Texas Governor Greg Abbott Will Sign Bill to Ban Abortions When Unborn Baby’s Heartbeat Begins

Texas Gov. Greg Abbott is committed to signing the heartbeat bill once it reaches his desk.

On Thursday, the pro-life bill passed the state legislature after an 18-12 vote in the Texas Senate. Once signed into law, the Texas Heartbeat Act will abolish elective abortions as early as six weeks of pregnancy by prohibiting abortions once the unborn baby’s heartbeat is detectable. The legislation is scheduled to go into effect Sept. 1.

In an interview Thursday with KXXV 25 News, Abbott said he supports the bill because he wants to make life better for every person in Texas, including children in the womb.

“We’re addressing every issue in the entire state that will make lives better for everybody, including innocent, unborn children,” the governor said. “What this bill seeks to do is once a heartbeat is detected in a mother’s womb, at that time it would be inappropriate to take the life of that baby. Texas has taken a position that innocent life is so important.”

Pro-abortion groups likely will challenge the Texas Heartbeat Act in court, but they are particularly worried about a unique section of the legislation.

According to CBS Austin, the bill gives “people the right to sue or file civil litigation against physicians who perform” abortions after an unborn baby’s heartbeat is detectable. Exceptions in the bill prohibit perpetrators of rape and incest from filing lawsuits.

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Pro-life leaders believe the private lawsuit provision, which is similar to language in the Sanctuary for the Unborn ordinances that are passing at the city level, is more likely to withstand a legal challenge and save babies’ lives.

The pro-abortion blog Jezebel reports more about abortion activists’ worries:

The Center for Reproductive Rights’s chief counsel for state policy Elisabeth Smith told Jezebel reporter Esther Wang that “this private right of action… would allow harassment and intimidation of providers, people who work in clinics, family members, and friends.”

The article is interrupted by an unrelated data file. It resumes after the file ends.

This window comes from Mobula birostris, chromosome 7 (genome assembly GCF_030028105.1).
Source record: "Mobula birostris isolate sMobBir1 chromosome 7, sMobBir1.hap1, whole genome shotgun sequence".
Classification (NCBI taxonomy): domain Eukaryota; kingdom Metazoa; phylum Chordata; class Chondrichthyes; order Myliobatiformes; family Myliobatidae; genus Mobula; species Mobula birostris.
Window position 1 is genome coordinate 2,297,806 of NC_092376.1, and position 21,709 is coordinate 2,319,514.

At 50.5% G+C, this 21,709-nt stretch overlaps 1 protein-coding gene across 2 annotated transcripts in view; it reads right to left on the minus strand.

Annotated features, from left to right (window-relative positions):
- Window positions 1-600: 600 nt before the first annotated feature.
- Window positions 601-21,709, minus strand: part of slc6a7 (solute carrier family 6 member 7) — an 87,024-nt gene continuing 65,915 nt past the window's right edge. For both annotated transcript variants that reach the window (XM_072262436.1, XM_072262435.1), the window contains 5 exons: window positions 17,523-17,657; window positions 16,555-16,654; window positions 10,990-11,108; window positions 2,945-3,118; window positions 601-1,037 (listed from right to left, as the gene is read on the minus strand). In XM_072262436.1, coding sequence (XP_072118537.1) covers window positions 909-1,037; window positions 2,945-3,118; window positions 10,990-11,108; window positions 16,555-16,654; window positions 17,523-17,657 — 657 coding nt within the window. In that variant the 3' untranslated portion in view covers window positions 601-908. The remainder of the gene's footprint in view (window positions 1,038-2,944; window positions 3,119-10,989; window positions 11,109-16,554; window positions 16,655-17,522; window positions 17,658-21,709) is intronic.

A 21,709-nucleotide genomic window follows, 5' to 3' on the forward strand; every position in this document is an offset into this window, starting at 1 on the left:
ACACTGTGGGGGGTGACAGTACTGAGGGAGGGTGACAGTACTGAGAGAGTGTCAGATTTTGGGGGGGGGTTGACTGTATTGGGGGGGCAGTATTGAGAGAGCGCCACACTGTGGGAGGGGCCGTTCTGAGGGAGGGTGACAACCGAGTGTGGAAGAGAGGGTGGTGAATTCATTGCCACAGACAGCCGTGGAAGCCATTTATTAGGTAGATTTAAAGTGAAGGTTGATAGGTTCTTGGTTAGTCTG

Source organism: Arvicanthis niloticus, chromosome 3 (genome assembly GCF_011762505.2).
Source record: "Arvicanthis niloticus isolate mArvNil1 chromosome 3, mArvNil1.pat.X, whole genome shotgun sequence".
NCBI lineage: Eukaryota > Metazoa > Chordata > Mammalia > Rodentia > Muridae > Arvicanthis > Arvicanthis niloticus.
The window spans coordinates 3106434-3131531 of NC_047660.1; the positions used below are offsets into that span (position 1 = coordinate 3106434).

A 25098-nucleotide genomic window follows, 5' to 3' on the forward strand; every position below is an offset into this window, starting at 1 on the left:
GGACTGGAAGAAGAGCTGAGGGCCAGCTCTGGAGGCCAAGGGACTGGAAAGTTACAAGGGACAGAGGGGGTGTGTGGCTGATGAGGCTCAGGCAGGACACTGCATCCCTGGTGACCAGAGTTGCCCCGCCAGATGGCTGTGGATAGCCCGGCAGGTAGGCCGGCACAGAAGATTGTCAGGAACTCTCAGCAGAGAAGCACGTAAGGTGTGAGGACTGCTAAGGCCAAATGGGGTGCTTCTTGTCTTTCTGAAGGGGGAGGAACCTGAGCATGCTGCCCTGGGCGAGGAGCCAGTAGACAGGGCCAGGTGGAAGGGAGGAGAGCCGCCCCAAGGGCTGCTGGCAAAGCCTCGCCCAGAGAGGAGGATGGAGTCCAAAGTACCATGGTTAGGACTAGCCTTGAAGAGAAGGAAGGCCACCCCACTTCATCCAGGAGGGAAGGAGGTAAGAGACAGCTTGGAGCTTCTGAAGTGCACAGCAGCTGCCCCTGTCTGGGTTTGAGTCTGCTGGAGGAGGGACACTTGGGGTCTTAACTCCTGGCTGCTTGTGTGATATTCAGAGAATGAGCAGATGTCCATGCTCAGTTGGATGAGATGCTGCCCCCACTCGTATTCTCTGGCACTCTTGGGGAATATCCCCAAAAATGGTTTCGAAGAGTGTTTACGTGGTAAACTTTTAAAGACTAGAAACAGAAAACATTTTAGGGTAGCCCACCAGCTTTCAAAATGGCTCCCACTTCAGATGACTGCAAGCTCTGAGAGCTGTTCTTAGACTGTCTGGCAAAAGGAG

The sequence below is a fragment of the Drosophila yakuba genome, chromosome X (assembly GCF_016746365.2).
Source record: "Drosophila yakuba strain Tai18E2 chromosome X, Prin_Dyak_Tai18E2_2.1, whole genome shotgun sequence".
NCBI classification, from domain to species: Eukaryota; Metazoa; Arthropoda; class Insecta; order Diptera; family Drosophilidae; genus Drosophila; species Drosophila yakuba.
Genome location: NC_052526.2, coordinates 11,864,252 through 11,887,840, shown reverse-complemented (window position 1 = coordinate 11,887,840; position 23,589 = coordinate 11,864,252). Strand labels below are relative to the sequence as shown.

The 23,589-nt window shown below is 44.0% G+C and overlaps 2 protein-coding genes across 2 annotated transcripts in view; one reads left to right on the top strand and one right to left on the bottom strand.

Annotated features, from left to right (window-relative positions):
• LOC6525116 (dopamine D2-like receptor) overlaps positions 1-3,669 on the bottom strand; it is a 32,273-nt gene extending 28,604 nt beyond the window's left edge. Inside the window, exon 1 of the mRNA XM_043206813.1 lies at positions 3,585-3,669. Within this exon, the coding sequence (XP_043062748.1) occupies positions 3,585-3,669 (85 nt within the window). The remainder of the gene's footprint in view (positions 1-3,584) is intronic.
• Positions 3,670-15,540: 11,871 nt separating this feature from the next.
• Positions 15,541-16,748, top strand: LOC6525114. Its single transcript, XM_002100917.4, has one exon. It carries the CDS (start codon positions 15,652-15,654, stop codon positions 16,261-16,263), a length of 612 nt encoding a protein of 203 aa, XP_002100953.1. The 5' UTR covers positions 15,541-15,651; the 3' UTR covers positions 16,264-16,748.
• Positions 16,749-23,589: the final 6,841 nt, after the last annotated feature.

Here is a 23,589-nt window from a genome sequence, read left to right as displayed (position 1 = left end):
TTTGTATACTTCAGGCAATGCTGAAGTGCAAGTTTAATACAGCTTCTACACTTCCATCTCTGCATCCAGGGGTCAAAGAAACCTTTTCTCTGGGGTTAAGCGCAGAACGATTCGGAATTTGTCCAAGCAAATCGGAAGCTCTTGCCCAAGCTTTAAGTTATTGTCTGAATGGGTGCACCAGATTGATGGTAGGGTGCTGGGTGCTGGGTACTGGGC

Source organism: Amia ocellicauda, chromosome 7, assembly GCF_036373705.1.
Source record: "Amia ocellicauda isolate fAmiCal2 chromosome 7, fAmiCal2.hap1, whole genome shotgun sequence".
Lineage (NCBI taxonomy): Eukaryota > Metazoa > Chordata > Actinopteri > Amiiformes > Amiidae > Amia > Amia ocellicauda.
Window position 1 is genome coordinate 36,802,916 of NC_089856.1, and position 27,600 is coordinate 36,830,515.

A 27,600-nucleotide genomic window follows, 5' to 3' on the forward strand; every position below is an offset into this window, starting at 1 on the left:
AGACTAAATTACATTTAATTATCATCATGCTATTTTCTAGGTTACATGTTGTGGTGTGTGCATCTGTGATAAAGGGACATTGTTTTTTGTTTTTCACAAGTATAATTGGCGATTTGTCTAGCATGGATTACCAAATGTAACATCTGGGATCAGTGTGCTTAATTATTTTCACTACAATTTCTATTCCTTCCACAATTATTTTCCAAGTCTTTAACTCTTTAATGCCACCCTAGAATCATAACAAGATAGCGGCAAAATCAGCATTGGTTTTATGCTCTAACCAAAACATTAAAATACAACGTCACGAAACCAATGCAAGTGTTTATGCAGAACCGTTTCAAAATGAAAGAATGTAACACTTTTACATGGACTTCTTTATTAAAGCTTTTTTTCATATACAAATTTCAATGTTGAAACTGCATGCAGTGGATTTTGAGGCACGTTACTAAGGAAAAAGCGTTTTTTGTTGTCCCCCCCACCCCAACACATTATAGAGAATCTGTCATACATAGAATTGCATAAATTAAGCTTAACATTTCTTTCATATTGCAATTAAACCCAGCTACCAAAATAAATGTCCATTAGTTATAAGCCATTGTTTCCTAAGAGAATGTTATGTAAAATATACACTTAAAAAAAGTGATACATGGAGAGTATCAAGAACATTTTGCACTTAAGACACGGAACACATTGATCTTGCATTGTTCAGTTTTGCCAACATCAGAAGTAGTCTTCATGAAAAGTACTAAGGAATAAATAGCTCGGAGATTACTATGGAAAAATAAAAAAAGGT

Abortion rights advocates worry that the passage of this legislation in Texas will have implications for abortion rights battles across the country, as the anti-abortion movement in the state has historically been influential in introducing abortion restrictions that get picked up in other states.

Pro-life leaders celebrated after the bill passed the state Senate on Thursday. Texas Right to Life senior legislative associate Rebecca Parma told LifeNews.com she was delighted by the vote.

“The Texas Heartbeat Act is the strongest pro-life bill passed by the Legislature since Roe v. Wade and will save thousands of lives. This is a historic day and now is the time to build on our momentum. State lawmakers must use the remaining weeks of session to pass additional life-saving legislation like the Texas Abolition Strategy and the Respecting Texas Patients’ Right to Life Act,” she said.

“The Texas Heartbeat Act is novel in approach, allowing for citizens to hold abortionists accountable through private lawsuits. No heartbeat law passed by another state has taken this strategy. Additionally, the bill does not punish women who obtain abortions,” Parma added.

Sponsored by state Sen. Bryan Hughes, R-Mineola, the bill would require abortionists to check for an unborn baby’s heartbeat and prohibit the abortion if it is detected. It would create criminal penalties for abortionists who violate the measure and allow civil lawsuits by private individuals.

“This bill says for the little baby inside her mother’s womb, if there is a heartbeat detected, that little baby will be protected,” Hughes said.

A number of states have passed heartbeat laws in recent years, but all have been banned from enforcing them due to legal challenges by abortion activist groups. States with heartbeat laws include Georgia, Iowa, Kentucky, Mississippi, Missouri, North Dakota, Ohio and Tennessee. South Carolina also passed a heartbeat law in February.

Americans support strong limits on abortion. A 2019 Hill-HarrisX survey found that 55 percent of voters said they do not think laws banning abortions after six weeks – when an unborn baby’s heartbeat is detectable – are too restrictive. Gallup polls also consistently have found that a majority of Americans think all or most abortions should be illegal.

Some pro-lifers have renewed hope that the U.S. Supreme Court will uphold an abortion ban and overturn Roe v. Wade. Others, however, are hesitant because of concerns about losing the court battle and being forced to reimburse pro-abortion groups for their legal fees.

In 1973, the Supreme Court took away the states’ ability to protect unborn babies from abortion under Roe v. Wade, and instead forced states to legalize abortion on demand. Roe made the United States one of only seven countries in the world that allows elective abortions after 20 weeks.

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Author: Micaiah Bilger


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